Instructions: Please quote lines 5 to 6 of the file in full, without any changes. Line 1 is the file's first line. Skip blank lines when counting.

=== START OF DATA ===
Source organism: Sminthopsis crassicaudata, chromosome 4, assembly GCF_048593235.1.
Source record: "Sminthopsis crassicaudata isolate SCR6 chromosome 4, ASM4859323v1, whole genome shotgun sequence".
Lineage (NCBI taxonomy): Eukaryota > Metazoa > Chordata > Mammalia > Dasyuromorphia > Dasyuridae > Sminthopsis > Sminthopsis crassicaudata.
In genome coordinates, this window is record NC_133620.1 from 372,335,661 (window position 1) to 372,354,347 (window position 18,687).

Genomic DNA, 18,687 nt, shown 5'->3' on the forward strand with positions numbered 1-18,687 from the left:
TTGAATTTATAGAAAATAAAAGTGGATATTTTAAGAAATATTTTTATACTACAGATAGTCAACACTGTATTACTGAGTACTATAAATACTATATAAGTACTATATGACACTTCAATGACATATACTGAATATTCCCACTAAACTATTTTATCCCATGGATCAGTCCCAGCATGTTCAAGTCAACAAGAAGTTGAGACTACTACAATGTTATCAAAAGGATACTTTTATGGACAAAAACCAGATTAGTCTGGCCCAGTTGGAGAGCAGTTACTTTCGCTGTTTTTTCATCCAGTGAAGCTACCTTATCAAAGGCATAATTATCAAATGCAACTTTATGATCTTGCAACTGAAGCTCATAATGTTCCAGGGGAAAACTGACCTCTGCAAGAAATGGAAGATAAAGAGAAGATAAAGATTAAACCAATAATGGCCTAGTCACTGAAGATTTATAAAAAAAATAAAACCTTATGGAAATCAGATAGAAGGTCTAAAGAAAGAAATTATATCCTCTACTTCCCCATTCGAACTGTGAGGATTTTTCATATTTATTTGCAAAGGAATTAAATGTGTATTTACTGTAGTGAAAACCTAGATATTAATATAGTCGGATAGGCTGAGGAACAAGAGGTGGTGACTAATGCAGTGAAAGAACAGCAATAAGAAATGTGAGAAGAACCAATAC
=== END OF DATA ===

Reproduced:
Genomic DNA, 18,687 nt, shown 5'->3' on the forward strand with positions numbered 1-18,687 from the left:
TTGAATTTATAGAAAATAAAAGTGGATATTTTAAGAAATATTTTTATACTACAGATAGTCAACACTGTATTACTGAGTACTATAAATACTATATAAGTACTATATGACACTTCAATGACATATACTGAATATTCCCACTAAACTATTTTATCCCATGGATCAGTCCCAGCATGTTCAAGTCAACAAGAAGTTGAGACTACTACAATGTTATCAAAAGGATACTTTTATGGACAAAAACCAGATTAGTCTGGCCCAGTTGGAGAGCAGTTACTTTCGCTGTTTTTTCATCCAGTGAAGCTACCTTATCAAAGGCATAATTATCAAATGCAACTTTATGATCTTGCAACTGAAGCTCATAATGTTCCAGGGGAAAACTGACCTCTGCAAGAAATGGAAGATAAAGAGAAGATAAAGATTAAACCAATAATGGCCTAGTCACTGAAGATTTATAAAAAAAATAAAACCTTATGGAAATCAGATAGAAGGTCTAAAGAAAGAAATTATATCCTCTACTTCCCCATTCGAACTGTGAGGATTTTTCATATTTATTTGCAAAGGAATTAAATGTGTATTTACTGTAGTGAAAACCTAGATATTAATATAGTCGGATAGGCTGAGGAACAAGAGGTGGTGACTAATGCAGTGAAAGAACAGCAATAAGAAATGTGAGAAGAACCAATAC